All service vehicles are equipped with two-way radio, including those used in substation, branch office, and transmission line patrol. All such vehicles for these uses in Japan are radio equipped. The communication system includes 462 microwave stations covering 3454 kilometers with 233,700 channel kilometers; approximately one-half of these circuits are used for control purposes. The oil crisis has not caused any further increase in the use of telephones. Some automatic gear, the ELDAC equipment, made by Toshiba for the control of hydrostations is used. Hydro and all other sources of power are controlled by the Central Load Dispatcher's Office, CLDO in Tokyo. Eastern Japan operates at 50 Hertz while the western part is on 60 Hertz. The small area of TEPCo does not require a video conference system. They can communicate with all power companies in Japan via microwave. The Tokyo Tower, an unmistakable landmark in the city, is 600 feet high and is used for micro-wave antennas. IV-5 NTT - Nippon Telegraph and Telephone Public Corporation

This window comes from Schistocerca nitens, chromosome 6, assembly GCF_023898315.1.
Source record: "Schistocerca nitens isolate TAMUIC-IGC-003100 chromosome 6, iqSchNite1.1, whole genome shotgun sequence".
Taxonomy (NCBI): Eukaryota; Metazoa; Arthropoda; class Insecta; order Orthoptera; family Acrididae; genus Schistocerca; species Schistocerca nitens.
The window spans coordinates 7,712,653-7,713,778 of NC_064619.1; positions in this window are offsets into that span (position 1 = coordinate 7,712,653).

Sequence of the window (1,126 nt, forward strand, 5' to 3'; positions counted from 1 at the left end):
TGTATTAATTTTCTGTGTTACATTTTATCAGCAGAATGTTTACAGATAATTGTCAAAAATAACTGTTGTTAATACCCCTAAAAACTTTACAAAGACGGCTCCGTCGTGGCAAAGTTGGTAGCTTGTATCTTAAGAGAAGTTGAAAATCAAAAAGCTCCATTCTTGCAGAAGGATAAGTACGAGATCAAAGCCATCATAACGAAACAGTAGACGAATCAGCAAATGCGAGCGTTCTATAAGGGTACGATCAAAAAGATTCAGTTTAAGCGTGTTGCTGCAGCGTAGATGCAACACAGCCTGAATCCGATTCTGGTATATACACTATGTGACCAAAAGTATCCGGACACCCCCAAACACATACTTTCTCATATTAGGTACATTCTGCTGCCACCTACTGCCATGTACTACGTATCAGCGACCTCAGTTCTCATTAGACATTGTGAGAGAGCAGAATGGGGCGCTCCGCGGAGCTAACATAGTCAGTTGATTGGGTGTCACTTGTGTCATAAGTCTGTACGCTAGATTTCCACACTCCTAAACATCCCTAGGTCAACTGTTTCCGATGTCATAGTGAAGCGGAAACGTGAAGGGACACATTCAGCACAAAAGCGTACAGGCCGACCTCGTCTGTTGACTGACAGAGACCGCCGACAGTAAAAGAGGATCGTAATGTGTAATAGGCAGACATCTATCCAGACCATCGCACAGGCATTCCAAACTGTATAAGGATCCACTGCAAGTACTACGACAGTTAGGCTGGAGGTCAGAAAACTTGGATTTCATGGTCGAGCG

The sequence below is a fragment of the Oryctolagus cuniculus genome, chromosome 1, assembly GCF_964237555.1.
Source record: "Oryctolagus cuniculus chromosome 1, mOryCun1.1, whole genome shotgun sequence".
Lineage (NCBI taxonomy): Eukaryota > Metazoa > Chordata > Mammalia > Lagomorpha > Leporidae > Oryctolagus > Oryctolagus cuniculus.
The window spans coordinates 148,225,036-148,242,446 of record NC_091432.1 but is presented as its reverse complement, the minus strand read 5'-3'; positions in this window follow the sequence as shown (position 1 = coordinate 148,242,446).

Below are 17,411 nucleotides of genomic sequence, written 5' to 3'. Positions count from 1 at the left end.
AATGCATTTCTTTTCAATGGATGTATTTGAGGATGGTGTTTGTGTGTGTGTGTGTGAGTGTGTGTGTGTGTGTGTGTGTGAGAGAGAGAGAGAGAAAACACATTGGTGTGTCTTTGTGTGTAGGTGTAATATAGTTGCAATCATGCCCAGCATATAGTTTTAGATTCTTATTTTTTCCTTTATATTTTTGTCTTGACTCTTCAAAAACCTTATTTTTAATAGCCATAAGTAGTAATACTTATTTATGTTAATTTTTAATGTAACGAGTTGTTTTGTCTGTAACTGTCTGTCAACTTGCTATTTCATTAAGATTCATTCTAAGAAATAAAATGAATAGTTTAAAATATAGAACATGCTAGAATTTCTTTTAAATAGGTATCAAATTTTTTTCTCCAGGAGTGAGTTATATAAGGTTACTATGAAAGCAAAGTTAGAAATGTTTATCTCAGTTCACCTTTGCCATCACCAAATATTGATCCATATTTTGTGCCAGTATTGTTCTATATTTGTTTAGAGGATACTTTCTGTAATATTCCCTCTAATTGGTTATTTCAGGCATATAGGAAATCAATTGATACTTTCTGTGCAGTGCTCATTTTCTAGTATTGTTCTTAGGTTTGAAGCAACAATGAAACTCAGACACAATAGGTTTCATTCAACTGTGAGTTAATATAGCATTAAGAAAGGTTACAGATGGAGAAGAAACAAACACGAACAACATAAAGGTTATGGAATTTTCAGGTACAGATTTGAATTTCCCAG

This agency operates all telephones, telegraph, data transmission, related exchanges, and lines in Japan, and has for many years. See Appendix G for further information on NTT. My principal question to Mr. Yokota, Deputy Director of the NTT International Affairs Bureau was in connection with any apparent changes in telephone use or other TC as a result of the oil shortage. Some loss, perhaps of 200 million yen, in total revenue compared to the forecasts, occurred; this may be due to the oil shortage, but it is not altogether clear that this is the case. The April '74 income was less than the forecast. There is no data on the numbers of calls, either local or long distance; the only measures available are the revenues from the various services. Japan has about 25 million subscribers, and it is difficult to get data. NTT is working on a project to count the numbers of calls; it will be two more years before it produces numbers. The revenue for December 1973 was higher than forecast; this posed a real question and they are still working on the problem. Tariff revisions occurred in the interval Nov. 1972 to Aug. 1973 when the basic charge was changed to a 3-minute interval and the distance charge was reduced. It was finally concluded that the effect of the tariff change was minor, and that the government policies as a result of the oil shortage Ti that the annual caused this increase. A compTICatiETTaCtorbacklog of telephones in Japan is and has been about 3 million; this means that this many potential customers are awaiting the installation of telephones. Most are potential new residential -13-